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Transcriptional and Epigenetic Dynamics Underlying Direct Cardiac Reprogramming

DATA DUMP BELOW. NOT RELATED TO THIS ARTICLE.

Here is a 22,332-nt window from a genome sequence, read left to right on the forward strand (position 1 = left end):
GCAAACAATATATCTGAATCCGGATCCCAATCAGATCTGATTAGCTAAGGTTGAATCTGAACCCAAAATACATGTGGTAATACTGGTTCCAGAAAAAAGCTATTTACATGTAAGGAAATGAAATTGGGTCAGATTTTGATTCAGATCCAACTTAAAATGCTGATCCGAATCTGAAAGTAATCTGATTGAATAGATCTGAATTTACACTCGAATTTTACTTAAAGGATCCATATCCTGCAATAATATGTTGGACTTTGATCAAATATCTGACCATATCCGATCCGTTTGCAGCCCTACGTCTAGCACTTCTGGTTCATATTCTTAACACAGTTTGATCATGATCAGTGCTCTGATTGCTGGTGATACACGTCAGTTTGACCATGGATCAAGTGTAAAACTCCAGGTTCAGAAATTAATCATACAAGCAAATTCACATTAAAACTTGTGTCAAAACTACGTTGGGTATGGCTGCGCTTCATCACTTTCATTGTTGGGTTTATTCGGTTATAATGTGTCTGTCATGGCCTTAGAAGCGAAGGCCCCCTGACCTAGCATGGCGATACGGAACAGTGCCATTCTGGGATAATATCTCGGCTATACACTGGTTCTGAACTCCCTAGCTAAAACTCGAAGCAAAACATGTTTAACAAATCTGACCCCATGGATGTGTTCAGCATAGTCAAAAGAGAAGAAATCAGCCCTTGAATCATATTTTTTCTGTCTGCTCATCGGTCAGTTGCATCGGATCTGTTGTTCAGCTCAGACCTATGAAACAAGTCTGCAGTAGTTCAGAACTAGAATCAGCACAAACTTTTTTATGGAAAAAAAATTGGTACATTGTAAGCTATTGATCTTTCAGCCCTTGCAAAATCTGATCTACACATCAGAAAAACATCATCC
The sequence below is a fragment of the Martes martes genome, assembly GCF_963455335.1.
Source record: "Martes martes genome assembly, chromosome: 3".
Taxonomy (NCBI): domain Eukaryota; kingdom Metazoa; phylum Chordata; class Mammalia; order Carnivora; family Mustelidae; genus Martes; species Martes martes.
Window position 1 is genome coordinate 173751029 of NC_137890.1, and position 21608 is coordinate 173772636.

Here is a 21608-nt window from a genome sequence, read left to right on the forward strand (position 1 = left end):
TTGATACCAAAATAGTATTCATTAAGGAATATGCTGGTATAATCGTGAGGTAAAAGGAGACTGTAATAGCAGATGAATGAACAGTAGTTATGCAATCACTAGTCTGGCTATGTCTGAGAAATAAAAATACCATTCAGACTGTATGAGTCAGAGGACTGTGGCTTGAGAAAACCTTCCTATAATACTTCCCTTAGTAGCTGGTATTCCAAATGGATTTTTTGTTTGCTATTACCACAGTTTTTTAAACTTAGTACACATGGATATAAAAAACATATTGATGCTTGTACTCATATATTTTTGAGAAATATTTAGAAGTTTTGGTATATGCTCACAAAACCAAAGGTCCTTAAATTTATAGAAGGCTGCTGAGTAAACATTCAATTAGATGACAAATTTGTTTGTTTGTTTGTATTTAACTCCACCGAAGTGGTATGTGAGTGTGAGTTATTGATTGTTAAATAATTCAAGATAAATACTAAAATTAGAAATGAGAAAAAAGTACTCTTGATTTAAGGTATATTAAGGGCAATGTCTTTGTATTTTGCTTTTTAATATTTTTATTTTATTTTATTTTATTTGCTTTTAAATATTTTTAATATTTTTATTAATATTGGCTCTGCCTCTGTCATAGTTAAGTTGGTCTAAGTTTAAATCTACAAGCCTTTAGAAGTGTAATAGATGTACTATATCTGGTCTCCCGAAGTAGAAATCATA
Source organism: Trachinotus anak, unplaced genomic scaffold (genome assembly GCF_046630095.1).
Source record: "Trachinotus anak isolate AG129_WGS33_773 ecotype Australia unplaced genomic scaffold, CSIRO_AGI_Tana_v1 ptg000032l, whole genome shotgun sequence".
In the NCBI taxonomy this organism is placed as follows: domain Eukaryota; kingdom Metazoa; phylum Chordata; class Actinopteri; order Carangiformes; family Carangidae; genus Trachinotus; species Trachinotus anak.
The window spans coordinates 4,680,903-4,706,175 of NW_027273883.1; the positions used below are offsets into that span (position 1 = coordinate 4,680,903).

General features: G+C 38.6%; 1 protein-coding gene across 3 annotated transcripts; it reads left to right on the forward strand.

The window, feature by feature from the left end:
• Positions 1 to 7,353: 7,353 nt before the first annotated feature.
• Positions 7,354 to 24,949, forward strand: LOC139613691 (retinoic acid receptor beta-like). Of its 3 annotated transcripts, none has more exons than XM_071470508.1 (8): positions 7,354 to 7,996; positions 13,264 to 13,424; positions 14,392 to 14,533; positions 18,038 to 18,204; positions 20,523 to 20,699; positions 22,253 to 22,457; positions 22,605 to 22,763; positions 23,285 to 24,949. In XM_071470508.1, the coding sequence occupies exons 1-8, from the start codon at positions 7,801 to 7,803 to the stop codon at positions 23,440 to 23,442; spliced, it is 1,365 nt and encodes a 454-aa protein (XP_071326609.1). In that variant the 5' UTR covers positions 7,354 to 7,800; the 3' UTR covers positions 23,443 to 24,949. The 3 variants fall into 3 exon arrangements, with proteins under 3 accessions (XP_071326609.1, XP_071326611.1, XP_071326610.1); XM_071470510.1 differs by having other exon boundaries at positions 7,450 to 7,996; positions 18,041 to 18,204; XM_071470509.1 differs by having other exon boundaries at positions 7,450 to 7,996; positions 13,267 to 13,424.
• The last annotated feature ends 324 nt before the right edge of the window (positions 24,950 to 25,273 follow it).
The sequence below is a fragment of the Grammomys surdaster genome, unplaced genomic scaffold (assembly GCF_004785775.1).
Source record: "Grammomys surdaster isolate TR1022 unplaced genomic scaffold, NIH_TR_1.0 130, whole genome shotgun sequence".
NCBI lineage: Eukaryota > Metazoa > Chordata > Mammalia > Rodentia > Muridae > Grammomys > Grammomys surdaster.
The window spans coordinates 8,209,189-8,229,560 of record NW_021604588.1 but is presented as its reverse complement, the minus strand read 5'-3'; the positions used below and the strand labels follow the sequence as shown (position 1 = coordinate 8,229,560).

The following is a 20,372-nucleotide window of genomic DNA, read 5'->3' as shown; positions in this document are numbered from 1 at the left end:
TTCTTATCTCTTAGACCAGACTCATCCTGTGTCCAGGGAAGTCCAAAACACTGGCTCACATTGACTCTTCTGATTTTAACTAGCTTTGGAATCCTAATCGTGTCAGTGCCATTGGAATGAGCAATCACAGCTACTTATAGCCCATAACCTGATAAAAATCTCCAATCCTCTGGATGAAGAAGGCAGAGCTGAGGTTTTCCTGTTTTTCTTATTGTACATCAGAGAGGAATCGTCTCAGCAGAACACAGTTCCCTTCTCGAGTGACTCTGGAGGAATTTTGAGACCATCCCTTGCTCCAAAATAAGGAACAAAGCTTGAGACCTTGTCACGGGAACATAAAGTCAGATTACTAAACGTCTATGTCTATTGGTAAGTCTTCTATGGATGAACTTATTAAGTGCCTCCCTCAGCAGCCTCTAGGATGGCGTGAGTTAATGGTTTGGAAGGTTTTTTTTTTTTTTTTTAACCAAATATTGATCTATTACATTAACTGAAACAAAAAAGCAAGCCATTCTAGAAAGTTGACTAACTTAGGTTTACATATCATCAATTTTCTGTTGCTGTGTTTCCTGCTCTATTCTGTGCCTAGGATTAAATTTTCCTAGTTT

Despite numerous advances, direct reprogramming of fibroblasts to induced cardiomyocytes remains an inefficient process with largely unknown underlying mechanisms. To understand the molecular events associated with direct cardiac reprogramming, we characterized genome-wide transcriptional changes in individual and bulk reprogramming cell populations, examined genomic changes in chromatin accessibility and DNA methylation levels during reprogramming, and mapped DNA binding by Gata4, Mef2c, and Tbx5 (GMT) that initiates the transition from fibroblast to induced cardiomyocyte. We discovered that the transition to cardiac-like gene expression occurs within 48 hours of initiating transdifferentiation. This change is accompanied by rapid epigenomic remodeling and includes dynamic chromatin regions enriched for transcription factor motifs in addition to GMT, with different motif families associated with specific patterns of chromatin and DNA methylation changes. We found evidence for binding of the reprogramming factors to dynamically-opening distal regulatory regions linked to cardiac function. In addition, we document the mechanism through which TGFβ and Wnt signaling pathway inhibition improves reprogramming efficiency by limiting aberrant reprogramming outcomes. These results provide insight into the mechanisms that drive direct cardiac reprogramming and provide a hypothesis-building framework for improving this process.

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